As we journey towards Christmas this year, we know that everything will be different.
To help us on our pilgrimage, we asked 25 people to prepare a meditation
for us to read and listen to every day through Advent.
We are delighted to share their work with you.
God bless you as you read, listen and pray.
Micah 5: 1 – 4
It’s 700 years before the first Christmas and Israel is in serious trouble. Life for the people of the time is overwhelming. Their country, their stability, their life as they know it is under threat. It’s just one thing after another, crisis after crisis. Circumstances are beyond their control and they have no choice but just to contend with whatever life throws at them. And whilst it would be an excellent time for strong, stable, just and Godly government, that doesn’t seem to be happening either. Sound familiar?
And in the midst of it, Micah, an Old Testament prophet is given a series of messages from God to share with these people. Not a set of platitudes that everything will be alright by tomorrow morning. No, Micah has strong words for the people and especially the leaders of this time and he is not afraid to challenge and convict. But, in the midst of all that darkness, danger and injustice, God’s message, through Micah, is framed in hope.
1 Marshal your troops now, city of troops,
for a siege is laid against us.
They will strike Israel’s ruler
on the cheek with a rod.
2 “But you, Bethlehem Ephrathah,
though you are small among the clans of Judah,
out of you will come for me
one who will be ruler over Israel,
whose origins are from of old,
from ancient times.”
3 Therefore Israel will be abandoned
until the time when she who is in labour bears a son,
and the rest of his brothers return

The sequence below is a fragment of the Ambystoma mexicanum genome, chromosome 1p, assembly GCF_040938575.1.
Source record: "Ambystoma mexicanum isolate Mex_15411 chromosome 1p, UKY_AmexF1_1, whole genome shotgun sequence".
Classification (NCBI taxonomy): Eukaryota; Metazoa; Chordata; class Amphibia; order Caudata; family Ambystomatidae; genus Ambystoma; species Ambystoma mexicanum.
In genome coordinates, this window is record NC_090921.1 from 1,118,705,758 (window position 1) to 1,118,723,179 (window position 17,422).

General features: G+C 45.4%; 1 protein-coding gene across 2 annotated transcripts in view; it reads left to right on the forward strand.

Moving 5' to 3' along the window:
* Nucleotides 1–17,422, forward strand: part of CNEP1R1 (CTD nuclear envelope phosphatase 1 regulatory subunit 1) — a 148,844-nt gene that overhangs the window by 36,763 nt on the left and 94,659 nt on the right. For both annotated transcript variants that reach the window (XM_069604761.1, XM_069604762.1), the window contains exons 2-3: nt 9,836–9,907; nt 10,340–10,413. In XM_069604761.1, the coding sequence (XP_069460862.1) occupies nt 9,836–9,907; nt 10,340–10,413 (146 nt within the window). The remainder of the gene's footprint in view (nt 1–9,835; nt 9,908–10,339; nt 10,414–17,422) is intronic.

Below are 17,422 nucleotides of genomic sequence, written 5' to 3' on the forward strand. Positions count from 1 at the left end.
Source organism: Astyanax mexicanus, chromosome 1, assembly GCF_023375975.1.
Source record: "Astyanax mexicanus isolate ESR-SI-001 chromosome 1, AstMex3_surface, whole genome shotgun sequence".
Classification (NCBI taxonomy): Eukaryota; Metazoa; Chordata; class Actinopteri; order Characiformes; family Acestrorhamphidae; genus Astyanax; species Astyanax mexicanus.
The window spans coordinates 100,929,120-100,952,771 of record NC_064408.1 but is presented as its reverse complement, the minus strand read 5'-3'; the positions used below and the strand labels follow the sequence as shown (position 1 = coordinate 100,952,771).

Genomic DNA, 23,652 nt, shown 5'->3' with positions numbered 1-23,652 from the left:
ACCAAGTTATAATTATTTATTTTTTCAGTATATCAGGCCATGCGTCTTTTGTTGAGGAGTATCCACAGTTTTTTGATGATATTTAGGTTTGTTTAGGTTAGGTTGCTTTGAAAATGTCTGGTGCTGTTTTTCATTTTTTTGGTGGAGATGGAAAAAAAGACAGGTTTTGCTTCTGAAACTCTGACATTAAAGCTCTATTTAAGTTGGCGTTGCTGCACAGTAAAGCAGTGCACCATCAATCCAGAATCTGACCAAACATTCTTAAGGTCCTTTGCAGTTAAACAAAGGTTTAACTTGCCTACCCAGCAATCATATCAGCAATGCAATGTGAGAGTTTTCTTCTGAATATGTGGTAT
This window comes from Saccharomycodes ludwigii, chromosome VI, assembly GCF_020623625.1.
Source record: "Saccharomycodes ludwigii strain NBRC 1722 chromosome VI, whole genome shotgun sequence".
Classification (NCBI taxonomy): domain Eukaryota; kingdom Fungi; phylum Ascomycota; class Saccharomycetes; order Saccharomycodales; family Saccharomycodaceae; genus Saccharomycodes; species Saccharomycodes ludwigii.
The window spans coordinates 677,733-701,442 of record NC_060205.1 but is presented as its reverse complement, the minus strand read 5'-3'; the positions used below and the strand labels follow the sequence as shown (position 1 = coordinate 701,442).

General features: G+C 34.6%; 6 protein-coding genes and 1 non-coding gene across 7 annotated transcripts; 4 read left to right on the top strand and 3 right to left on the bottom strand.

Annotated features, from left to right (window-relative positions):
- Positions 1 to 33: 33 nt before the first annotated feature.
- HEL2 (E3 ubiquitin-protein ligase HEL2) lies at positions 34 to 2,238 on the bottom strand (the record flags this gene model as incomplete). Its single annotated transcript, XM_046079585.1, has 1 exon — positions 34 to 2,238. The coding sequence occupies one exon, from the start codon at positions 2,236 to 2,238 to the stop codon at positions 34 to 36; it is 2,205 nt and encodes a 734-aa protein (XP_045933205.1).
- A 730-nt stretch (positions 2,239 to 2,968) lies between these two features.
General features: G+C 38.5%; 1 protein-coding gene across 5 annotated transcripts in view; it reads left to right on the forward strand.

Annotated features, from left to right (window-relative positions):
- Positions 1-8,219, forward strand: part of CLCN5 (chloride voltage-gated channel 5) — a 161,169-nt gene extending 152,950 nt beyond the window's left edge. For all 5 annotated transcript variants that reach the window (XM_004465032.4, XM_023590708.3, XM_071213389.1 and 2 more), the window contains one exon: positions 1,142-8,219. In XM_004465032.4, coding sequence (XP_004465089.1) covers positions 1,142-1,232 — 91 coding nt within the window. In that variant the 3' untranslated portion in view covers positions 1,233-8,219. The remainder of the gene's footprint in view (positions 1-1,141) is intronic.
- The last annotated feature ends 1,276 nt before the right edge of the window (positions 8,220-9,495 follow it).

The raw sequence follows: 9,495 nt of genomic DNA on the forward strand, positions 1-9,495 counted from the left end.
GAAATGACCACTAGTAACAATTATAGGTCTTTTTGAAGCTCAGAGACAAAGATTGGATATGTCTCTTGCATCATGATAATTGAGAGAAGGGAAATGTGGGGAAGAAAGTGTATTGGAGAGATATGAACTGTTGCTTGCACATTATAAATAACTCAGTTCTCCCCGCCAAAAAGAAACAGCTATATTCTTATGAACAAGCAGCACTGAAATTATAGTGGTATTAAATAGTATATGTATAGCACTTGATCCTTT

to join the Israelites.
4 He will stand and shepherd his flock
in the strength of the Lord,
in the majesty of the name of the Lord his God.
And they will live securely, for then his greatness
will reach to the ends of the earth.
5 And he will be our peace
Through Micah, God reassures his people that he has not forgotten them. He has not forgotten us. He has not forgotten you.
Through Micah he reminds them, and us, that hope does not come from the seat of human power: from a parliament or a palace, from Jerusalem, London or Washington DC. No, our hope springs forth from weakness, from a child of poverty born in a feeding trough, in a cattleshed, in a scruffy market town – Bethlehem.
700 years later, Jesus was born, king of the Jews in Bethlehem. This promise through Micah led the wise men, Gentiles, representatives of you and me, to find the child, Jesus.
2,700 years later we wait for the rest of the prophecy to be fulfilled. For a ruler who will lead us solely in God’s strength and in the majesty of God’s name. We long for the day when we will live securely, for ever. When Jesus’ greatness reaches to the ends of the earth and all is peaceful.
Until that day, as we wait. Let’s be people of hope. Let’s let this eternal hope shape our lives here and now. Even when we feel weak – perhaps especially when we are weak – God can use us, speak through us to bring hope to others. For if we believe the prophet Micah from all those years ago, the best, really is yet to come.